The Times, a British media outlet, has compiled a list of the best Christmas markets in Europe, including the market in Tallinn.
“Christmas markets started in Germany in the Late Middle Ages; one of the oldest, in Dresden, dates back to 1434. While German cities still take the crown for the sheer number of Christmas markets, you can now find them all over Europe,” The Times said in the introduction of the list. “So if you’ve got a hankering for stollen, lebkuchen and enough gluhwein to sink the Titanic, then look no further than these best Christmas markets in Europe.”
The best Christmas markets in Europe, according to The Times, are in Cologne (Germany), Salzburg (Austria), Berlin (Germany), Budapest (Hungary), Prague (the Czech Republic), Strasbourg (France), Gothenburg (Sweden), Bratislava (Slovakia), Bohemia (the Czech Republic), Vienna (Austria), Copenhagen (Denmark), Tallinn (Estonia), Brussels (Belgium), Basel (Switzerland), Edinburgh (Scotland), Gdansk (Poland), Metz (France), Krakow (Poland), Esslingen (Germany), Nuremberg (Germany), Seville (Spain), Zagreb (Croatia), Bruges (Belgium) and in Merano (Italy).
Adding a little twist to describe each market, The Times said the one in Tallinn is “best for musical groups and dance troupes”.
“Considered one of the best Christmas markets in Europe, Tallinn’s festive offering is a stunning affair, set in the heart of its beautiful, medieval town, where rooftops and cobblestones are dusted with snow. Come winter, Town Hall Square is packed – not just with over 60 wooden stalls, selling handmade wreaths, local arts and crafts, sweets, honey, and sheepskin rugs – but also by brass bands, bell ringers, and endless dance troupes,” The Times noted.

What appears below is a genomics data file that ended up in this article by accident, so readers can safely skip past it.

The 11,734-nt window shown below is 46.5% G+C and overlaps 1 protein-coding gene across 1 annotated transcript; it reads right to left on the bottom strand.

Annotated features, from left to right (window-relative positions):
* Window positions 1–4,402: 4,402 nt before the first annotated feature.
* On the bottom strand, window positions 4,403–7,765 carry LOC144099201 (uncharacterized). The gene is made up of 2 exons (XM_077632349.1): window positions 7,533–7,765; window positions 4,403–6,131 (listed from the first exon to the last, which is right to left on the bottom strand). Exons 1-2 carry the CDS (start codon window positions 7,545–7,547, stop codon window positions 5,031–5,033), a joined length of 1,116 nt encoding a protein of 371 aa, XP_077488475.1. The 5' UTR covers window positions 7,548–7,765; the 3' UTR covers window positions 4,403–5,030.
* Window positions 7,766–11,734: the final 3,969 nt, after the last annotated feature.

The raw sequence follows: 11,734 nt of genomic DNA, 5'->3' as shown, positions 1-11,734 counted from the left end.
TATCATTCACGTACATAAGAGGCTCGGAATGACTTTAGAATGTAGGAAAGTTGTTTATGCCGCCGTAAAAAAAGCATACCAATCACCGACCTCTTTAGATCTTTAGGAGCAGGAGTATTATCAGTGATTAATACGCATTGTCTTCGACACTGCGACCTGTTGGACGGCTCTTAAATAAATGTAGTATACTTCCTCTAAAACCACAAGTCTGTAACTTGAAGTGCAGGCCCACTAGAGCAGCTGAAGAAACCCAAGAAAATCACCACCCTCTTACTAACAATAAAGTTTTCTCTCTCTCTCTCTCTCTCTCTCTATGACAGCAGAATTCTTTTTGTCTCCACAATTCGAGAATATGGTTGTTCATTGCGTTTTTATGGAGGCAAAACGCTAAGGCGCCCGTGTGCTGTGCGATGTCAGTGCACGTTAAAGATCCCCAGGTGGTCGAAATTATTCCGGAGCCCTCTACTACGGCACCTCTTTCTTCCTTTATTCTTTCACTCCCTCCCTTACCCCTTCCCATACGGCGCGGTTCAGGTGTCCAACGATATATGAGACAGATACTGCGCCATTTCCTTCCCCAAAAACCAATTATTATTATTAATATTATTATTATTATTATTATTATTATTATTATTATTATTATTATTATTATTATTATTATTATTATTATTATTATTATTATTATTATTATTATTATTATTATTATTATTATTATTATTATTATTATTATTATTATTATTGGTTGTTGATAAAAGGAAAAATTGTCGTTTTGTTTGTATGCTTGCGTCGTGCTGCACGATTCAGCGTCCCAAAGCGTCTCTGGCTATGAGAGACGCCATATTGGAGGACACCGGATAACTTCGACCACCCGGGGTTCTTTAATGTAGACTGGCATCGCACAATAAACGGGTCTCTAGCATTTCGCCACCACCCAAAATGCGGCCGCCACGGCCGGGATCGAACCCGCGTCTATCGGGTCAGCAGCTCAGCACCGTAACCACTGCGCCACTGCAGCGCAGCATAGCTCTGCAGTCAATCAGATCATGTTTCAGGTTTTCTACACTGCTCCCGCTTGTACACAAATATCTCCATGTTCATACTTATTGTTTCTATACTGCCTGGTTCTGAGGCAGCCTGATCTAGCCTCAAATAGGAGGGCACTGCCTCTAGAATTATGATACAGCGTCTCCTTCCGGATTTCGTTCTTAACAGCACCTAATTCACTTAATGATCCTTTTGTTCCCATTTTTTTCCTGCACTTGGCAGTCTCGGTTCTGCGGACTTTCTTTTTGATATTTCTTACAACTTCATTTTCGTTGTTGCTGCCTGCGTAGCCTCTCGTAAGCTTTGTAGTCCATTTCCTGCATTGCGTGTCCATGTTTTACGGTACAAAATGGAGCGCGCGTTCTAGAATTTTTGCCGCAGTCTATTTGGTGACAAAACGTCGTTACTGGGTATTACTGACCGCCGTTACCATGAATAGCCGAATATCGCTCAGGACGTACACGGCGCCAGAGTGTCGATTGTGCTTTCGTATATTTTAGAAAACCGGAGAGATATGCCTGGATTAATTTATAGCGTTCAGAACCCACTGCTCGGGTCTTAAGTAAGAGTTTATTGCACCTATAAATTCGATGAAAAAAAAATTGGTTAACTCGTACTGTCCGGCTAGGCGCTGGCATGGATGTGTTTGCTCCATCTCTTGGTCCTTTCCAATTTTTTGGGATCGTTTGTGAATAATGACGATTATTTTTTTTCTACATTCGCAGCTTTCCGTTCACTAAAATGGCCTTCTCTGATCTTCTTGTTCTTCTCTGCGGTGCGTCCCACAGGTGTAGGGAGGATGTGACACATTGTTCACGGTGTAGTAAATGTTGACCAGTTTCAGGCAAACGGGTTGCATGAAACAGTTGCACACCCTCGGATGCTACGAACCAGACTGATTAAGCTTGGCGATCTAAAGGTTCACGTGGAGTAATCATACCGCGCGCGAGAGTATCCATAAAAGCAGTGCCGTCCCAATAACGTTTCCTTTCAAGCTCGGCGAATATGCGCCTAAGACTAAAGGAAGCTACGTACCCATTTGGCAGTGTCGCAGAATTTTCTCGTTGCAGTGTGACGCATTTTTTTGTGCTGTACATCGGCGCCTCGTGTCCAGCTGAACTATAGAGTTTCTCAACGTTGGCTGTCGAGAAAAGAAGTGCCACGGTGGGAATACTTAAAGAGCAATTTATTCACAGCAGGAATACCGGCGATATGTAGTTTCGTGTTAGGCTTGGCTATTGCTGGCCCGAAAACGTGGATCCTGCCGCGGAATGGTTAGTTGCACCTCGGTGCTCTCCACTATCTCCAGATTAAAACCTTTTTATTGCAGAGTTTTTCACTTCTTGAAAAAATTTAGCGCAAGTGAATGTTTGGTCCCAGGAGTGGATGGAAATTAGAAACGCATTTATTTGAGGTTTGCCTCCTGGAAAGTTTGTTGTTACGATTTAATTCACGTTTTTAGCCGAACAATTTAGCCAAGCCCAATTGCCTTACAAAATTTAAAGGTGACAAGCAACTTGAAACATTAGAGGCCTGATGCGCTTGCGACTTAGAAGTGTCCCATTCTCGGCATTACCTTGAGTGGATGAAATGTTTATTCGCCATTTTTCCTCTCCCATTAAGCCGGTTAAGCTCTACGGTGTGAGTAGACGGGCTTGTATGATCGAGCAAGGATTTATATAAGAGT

One of the oldest public Christmas trees
“Arriving at his winter grotto on an authentic reindeer sleigh, Santa is on hand to welcome children to the festivities, before they rush off for a whirl on the merry-go-round. Estonia’s biggest Christmas tree has been set up in front of the Town Hall each year since 1441, making it one of the very first to be displayed anywhere in Europe,” the media outlet added.
Estonians actually claim that back in 1441, Tallinn erected the very first public Christmas tree in Europe – but Latvians, Estonia’s southern neighbours, dispute that, claiming the tradition was started in Riga instead (the historians have not agreed on either version, by the way).
According to the Estonian version, the first public Christmas tree ever was put on display in Tallinn by the Brotherhood of the Black Heads guild, an association of local unmarried merchants, ship owners and foreigners that was active in the region at the time. The tree was the focal point of a ritual and involved unmarried merchants singing and dancing with local girls around a tree, which then was burned.
Plenty of entertainment
As usual, there will be plenty of entertainment, food and drinks on offer at this year’s Christmas market in Tallinn.
The stalls cater traditional Christmas food – from stewed sauerkraut and black pudding to more sophisticated dishes like duck legs or venison entrecote. For the first time, there will be “house of sweets” – cinnamon and cardamom buns will be baked here according to the recipe of the Krõbe Kakuke home bakery. As always, the Christmas market will feature a huge range of gingerbreads. And a cup of glögg – a spiced mulled wine – can keep one warm.
The entertainment programme features folk dancers and performers from all over Estonia. On weekend evenings – from early Friday evening to Sunday evening – the market’s stage will host performances of various performers in every hour.
Tallinn’s Christmas market is open until 8 January 2023.